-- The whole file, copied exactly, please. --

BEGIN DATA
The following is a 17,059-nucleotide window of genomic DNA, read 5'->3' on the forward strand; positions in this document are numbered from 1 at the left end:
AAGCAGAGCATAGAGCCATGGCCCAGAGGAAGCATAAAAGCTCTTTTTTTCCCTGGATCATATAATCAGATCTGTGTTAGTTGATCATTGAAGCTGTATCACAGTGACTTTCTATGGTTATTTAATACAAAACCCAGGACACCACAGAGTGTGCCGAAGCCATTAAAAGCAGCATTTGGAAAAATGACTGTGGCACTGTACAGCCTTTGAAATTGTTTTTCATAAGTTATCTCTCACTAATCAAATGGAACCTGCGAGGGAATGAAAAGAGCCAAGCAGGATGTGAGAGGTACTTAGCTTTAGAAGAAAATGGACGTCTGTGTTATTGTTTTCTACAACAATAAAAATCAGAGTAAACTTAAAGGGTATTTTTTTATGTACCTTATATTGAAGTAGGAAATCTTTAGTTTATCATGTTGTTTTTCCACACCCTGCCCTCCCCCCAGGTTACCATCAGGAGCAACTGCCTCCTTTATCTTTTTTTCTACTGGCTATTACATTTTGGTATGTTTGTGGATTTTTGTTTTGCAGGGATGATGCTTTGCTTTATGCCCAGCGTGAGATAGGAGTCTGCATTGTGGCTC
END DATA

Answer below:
The following is a 17,059-nucleotide window of genomic DNA, read 5'->3' on the forward strand; positions in this document are numbered from 1 at the left end:
AAGCAGAGCATAGAGCCATGGCCCAGAGGAAGCATAAAAGCTCTTTTTTTCCCTGGATCATATAATCAGATCTGTGTTAGTTGATCATTGAAGCTGTATCACAGTGACTTTCTATGGTTATTTAATACAAAACCCAGGACACCACAGAGTGTGCCGAAGCCATTAAAAGCAGCATTTGGAAAAATGACTGTGGCACTGTACAGCCTTTGAAATTGTTTTTCATAAGTTATCTCTCACTAATCAAATGGAACCTGCGAGGGAATGAAAAGAGCCAAGCAGGATGTGAGAGGTACTTAGCTTTAGAAGAAAATGGACGTCTGTGTTATTGTTTTCTACAACAATAAAAATCAGAGTAAACTTAAAGGGTATTTTTTTATGTACCTTATATTGAAGTAGGAAATCTTTAGTTTATCATGTTGTTTTTCCACACCCTGCCCTCCCCCCAGGTTACCATCAGGAGCAACTGCCTCCTTTATCTTTTTTTCTACTGGCTATTACATTTTGGTATGTTTGTGGATTTTTGTTTTGCAGGGATGATGCTTTGCTTTATGCCCAGCGTGAGATAGGAGTCTGCATTGTGGCTC